Announcing the 2020 Dwell Design Awards Finalists

Here are the front-runners for Community Pick across eight categories.
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We asked, you voted. The contenders for Community Pick in the Dwelling, Renovation, Prefab, Small Space, Garden, Kitchen, Bathroom, and Object categories represent the cutting edge of design. Take a look at what Dwell readers have judged to be the best of the best—and stay tuned to see the final winners of the 2020 Dwell Design Awards, to be announced January 12.


Branch House by TOLO Architecture

Set in a grove of coastal oaks, this art-filled home by TOLO Architecture has survived fire and flood.

Built for a scholar, Casa Biblioteca is a sanctuary for reading, stargazing, and enjoying a cigar or two.

Inspired by ancient ruins, Frankie Pappas crafts a green-roofed, brick guesthouse that connects deeply with nature.

A house in Sydney combats climate change with its own ecosystem.

A derelict courtyard residence gets revitalized with a sinuous, glass-walled pathway.

Timmins + Whyte carves out a sun-soaked haven in a heritage-listed Melbourne home.

Designed by a little-known architect in 1949, the now streamlined home honors its original bones.

Will Gamble Architects revives a crumbling, 17th-century structure with a svelte addition of steel, brick, and glass.

With an off-the-grid house on a remote mountain, architect Smiljan Radić rebuilds the past.

Assembled in just two weeks, the idyllic retreat near Woodstock, New York, realizes a couple’s dream of rural living.

Ready for life on land or water, the net-zero LilliHaus is a plug-and-play prefab by SysHaus.

The Japanese "no-brand" masters of minimalism unveil the first single-story design in their line of prefab homes.

Inspired by Frank Lloyd Wright’s philosophy of organic architecture, this vintage airstream has a pared-down interior filled with natural materials.

At 23 years old, self-taught designer Mariah Hoffman set out to craft her own 156-square-foot sanctuary.

Winkelman Architecture delivers grown-up summer-camp vibes with this unassuming retreat on the coast of Maine.

Two rentable dwellings suspended from living trees bring a couple’s dream to life.

Combining neutral tones, natural materials, and indoor/outdoor living, Am House is a reprieve from the bustle of Ho Chi Minh City.

Design, Bitches turns a typical Atwater Village home into a lush hideaway with a new, cedar-clad guesthouse.

The monolithic Casa Sierra Fría by industrial designer Hector Esrawe conceals a verdant interior with an imposing brick front.

Apart from the structural work and technical fittings, nearly everything was built by hand.

Three sets of steel-framed French doors lead from the side garden into a high-ceilinged, open-plan expanse containing a chef’s kitchen and a living/dining area.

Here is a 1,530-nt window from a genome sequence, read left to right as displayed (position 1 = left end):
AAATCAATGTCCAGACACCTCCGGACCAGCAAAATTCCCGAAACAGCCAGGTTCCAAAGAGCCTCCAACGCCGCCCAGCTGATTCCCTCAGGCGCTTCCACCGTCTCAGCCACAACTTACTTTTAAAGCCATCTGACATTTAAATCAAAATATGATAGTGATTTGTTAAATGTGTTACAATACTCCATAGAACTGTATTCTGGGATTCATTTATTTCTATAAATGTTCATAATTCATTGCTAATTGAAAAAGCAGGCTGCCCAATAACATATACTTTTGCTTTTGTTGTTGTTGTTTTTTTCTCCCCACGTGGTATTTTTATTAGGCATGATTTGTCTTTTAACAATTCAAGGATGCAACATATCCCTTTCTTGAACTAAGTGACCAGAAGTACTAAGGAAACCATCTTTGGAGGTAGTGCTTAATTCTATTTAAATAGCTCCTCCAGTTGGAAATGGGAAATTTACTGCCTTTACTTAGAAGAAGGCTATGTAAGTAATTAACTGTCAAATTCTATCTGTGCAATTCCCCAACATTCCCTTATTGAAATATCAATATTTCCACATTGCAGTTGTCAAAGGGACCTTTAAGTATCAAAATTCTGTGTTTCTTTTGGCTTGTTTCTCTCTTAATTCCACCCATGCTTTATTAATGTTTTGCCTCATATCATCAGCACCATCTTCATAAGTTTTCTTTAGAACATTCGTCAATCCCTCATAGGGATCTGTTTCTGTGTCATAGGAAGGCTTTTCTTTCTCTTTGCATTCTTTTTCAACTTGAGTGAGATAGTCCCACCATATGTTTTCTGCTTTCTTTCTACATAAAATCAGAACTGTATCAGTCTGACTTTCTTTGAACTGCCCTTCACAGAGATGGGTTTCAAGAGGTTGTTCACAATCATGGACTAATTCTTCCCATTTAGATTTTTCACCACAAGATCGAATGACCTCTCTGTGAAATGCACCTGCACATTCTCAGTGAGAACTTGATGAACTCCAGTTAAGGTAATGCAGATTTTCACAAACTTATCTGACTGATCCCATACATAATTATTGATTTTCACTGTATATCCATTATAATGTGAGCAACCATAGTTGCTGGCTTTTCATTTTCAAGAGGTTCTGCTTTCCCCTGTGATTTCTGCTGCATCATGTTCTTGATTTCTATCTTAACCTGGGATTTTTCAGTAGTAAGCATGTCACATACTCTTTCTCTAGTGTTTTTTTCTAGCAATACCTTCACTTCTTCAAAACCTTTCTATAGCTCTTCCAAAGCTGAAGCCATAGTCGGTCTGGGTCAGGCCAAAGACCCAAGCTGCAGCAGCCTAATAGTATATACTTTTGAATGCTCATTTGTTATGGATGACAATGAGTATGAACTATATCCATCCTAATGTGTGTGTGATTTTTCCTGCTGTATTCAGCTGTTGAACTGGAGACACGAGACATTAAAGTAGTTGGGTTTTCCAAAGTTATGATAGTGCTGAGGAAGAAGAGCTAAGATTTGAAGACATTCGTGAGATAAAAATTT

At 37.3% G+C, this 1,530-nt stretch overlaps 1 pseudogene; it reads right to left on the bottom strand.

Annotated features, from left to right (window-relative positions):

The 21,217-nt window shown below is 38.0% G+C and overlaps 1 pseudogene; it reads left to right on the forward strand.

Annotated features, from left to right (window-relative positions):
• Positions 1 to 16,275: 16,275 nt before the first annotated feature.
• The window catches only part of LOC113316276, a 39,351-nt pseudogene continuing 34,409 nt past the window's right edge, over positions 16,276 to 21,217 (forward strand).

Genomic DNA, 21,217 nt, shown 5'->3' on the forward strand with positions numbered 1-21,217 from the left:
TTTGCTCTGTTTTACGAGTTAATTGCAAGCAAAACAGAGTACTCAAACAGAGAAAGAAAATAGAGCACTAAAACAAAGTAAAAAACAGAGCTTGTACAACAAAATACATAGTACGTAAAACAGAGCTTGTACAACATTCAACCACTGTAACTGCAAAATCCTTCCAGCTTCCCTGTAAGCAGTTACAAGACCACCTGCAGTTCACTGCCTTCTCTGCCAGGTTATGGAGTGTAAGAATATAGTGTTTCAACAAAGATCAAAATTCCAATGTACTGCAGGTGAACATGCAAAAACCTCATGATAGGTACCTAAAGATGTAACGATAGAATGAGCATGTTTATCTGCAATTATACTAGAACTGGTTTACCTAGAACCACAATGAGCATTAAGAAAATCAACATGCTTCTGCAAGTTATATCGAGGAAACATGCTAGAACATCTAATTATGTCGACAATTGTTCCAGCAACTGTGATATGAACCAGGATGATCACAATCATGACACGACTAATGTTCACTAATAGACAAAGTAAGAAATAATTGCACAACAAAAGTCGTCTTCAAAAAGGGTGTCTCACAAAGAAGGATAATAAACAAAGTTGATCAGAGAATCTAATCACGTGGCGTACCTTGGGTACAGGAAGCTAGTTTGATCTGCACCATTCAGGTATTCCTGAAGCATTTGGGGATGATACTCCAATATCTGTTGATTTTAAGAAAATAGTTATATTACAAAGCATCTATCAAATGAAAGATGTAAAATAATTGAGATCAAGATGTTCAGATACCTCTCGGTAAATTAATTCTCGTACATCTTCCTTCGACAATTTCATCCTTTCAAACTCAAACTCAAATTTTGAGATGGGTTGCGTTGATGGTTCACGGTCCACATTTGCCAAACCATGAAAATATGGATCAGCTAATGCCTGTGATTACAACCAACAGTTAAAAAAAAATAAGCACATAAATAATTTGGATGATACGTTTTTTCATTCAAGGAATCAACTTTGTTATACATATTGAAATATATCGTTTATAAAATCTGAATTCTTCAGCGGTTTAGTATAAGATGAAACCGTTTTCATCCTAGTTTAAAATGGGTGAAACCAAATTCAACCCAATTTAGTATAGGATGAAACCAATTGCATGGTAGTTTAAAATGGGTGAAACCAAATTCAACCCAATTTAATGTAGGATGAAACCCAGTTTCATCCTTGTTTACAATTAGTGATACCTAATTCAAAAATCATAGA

Rich black soapstone counters wrap black-matte IKEA cabinets, and appliances are hidden behind cabinet fronts so the room recedes. Storage now extends under the windows and lines the dining area, where the table and chairs were both Craigslist finds.

The light-filled kitchen is outfitted with MadeMeasure leather pulls and handles, Maximum Australia Porcelain Panel countertops in Bright Onyx, and IE Francis leather pendants that hang above the Victorian Ash island bench.

Modern green cabinetry contrasts brightly with the home’s historic shell. Custom triangular brass pulls designed by the architects echoe the brass accents on the nearby threshold between the living and dining rooms. The island top is Marmoleum, while the counter along the wall is stainless steel, which syncs with the Bertazzoni range.

In the en suite bath on the second floor, a concrete floor gives way to a round, tiled, double-height space that culminates in a skylight. Plants hang on either side of a custom shower-head from Still Bathrooms. The faucets is from Crestial and the pendants are from Spazio Lighting.

The glazed corner detail allows natural light to flood the shower in the master bathroom.

An homage to Japanese culture, the bathing area includes a steam room and a custom hinoki ofuro (soaking tub) next to a Ming aralia tree. "The house is very particular, and in some ways it’s very ‘designed,’ but it’s also really informal," says designer Stella Betts.

Screened by a slatted wood wall, the see-through shower in the master bathroom straddles indoors and out. The 69 Shower column in by JEE-O.


Lolly Lolly Ceramics 100 Day Project
Last December, Columbus-based ceramicist Lalese Stamps of Lolly Lolly put the final glaze on her 100 Day Project, wherein she designed and fired a mug a day for 100 straight days, each with a wildly different handle (think chains and untouchable spikes).
Campagna Sit, Set Chair
Portland-based designer Cody Campanie makes the case that perhaps the wheel does need reinvention. Guided by a belief that design should respond to the fundamental human behaviors—to sit, sleep, keep—Campanie created his Sit, Set Chair as a streamlined synthesis of seat and table.
Noori V01
Brazilian design team Noori—a designer, an environmental engineer, and an architect—devised this Swiss Army–style combination grill, pizza oven, rocket stove, and fire pit, elevating what we know about outdoor living.
UMÉ Studio Zabuton Sofa
Deeply rooted in Japanese design and developed in collaboration with Kyoto-based Takaokaya, UMÉ Studio’s Zabuton Sofa is named for the cushion traditionally used on tatami mats.


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